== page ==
UPDATE 4-Oracle adds virtualization; VMware shares fall
(Adds VMware comment, paragraph 7)
By Jim Finkle
BOSTON Nov 12 (Reuters) - Oracle Corp ORCL.O made a move on Monday to take on VMWare Inc (VMW.N) in the market for virtualization software, unveiling a product that it says is three times more efficient than competitors' offerings.
VMware shares fell 8.4 percent after executives at Oracle, the world's second-largest software maker, demonstrated the product before thousands of customers at a conference in San Francisco. Oracle shares rose as much as 2.9 percent.
Customers can download "Oracle VM" for free starting on Wednesday, the company said. Oracle will sell service contracts for the product ranging from $499 to $999 per year.
Virtualization software allows companies to save costs by squeezing more resources out of each computer, helping businesses save on electricity, space in data centers, maintenance fees and other expenses.
That market is now dominated by VMware, an affiliate of EMC Corp (EMC.N).
"Is this bad news for VMware? Yes," said Trip Chowdhry, an analyst with Global Equities Research. "This tells us that the virtualization market will not belong to VMware. One of the players will be Oracle. Until today that news has not been factored into the stock price."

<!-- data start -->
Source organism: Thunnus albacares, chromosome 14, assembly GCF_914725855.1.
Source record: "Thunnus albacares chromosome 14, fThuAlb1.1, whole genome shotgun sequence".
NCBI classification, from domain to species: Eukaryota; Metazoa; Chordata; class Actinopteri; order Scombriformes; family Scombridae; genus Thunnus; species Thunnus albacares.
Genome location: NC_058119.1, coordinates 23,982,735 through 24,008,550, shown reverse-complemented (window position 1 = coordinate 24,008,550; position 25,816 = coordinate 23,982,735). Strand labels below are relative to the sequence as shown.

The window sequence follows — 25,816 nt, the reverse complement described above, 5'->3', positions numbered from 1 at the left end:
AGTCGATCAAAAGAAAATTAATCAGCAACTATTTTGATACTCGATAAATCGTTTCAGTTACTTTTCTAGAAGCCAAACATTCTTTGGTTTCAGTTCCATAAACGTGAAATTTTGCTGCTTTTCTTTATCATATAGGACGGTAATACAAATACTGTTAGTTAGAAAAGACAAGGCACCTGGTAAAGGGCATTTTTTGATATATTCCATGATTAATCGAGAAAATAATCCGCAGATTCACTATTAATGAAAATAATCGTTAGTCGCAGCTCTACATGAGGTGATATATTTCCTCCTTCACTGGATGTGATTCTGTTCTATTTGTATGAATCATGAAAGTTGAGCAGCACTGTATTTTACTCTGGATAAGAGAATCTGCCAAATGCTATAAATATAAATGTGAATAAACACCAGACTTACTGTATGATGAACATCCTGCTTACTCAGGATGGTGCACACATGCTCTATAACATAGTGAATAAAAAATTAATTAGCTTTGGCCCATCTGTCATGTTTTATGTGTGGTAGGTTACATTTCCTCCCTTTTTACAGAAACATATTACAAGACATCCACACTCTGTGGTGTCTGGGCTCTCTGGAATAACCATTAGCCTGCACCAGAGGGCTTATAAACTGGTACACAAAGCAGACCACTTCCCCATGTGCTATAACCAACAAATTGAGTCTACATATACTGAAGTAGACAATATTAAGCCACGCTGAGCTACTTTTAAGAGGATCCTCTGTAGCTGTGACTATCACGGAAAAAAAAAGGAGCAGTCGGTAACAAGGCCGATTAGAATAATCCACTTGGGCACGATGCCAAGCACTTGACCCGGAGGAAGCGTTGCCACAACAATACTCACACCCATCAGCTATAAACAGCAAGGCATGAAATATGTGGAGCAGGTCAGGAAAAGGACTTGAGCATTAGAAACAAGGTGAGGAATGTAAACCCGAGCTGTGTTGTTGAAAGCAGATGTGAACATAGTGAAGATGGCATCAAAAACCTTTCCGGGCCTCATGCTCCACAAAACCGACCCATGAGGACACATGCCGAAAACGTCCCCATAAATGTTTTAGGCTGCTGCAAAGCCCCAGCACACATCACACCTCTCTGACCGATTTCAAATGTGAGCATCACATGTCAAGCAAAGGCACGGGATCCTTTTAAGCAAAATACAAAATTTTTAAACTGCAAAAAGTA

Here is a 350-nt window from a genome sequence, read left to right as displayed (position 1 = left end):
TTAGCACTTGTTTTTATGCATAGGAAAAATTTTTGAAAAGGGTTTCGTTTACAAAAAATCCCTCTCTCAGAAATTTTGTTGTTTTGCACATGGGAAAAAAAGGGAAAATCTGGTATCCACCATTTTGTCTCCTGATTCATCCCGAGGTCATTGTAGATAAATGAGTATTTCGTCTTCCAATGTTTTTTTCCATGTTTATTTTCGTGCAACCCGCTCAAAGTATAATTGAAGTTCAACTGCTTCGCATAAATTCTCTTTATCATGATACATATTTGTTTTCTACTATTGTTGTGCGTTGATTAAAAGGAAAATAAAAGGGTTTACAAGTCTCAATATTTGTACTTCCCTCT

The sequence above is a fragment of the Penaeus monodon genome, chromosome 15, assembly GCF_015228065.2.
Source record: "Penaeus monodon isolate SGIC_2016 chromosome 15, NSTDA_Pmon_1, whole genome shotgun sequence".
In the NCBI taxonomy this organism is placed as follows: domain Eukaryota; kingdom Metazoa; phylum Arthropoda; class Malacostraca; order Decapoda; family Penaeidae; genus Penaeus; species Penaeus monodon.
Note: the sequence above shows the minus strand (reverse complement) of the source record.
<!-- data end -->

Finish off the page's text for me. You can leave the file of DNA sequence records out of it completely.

When asked if VMware was concerned about the challenge from Oracle, a company spokesman e-mailed a statement from Vice President Parag Patel that said, "We believe customers want a consistent approach to virtualization that has a proven track record with mission critical deployments and a complete offering."
The software maker said in a quarterly report filed with the U.S. Securities and Exchange Commission last week that new competition from a large established software maker could push down product prices and reduce profit margins.
Jefferies & Co. analyst Katherine Egbert said she wanted to get more information about Oracle VM because at first glance it looked like VMware's technology might be more robust on Windows machines.
Almost all servers that are used for virtualization are Windows machines, she said, so Oracle may only be addressing a tiny segment of the potential market, she said.
VMware went public in August in what was the hottest technology initial public offering in years. VMware has a market value of about $34 billion, making it the fourth-largest publicly held software maker in the world.
The stock closed down $7.38 at $80.36 on the New York Stock Exchange, but it remains far above its IPO price of $29 a share. EMC, which owns 86 percent of VMware, saw its shares fall 5.42 percent to $18.83.
Oracle shares ended up 0.41 percent at $19.44 after hitting a session high of $19.92.
Oracle's services contracts cover updates, bug fixes and other support services and will cost either $499 or $999 per year, depending on the type of computer that is running the software, according to its Web site, www.oracle.com/virtualization.
Microsoft Corp (MSFT.O), Red Hat Inc (RHT.N), Novell Inc NOVL.O, and Citrix Systems Inc (CTXS.O) also sell virtualization software, though the functions are more limited than those of VMware products. (Editing by Maureen Bavdek, Gerald E. McCormick and Carol Bishopric)
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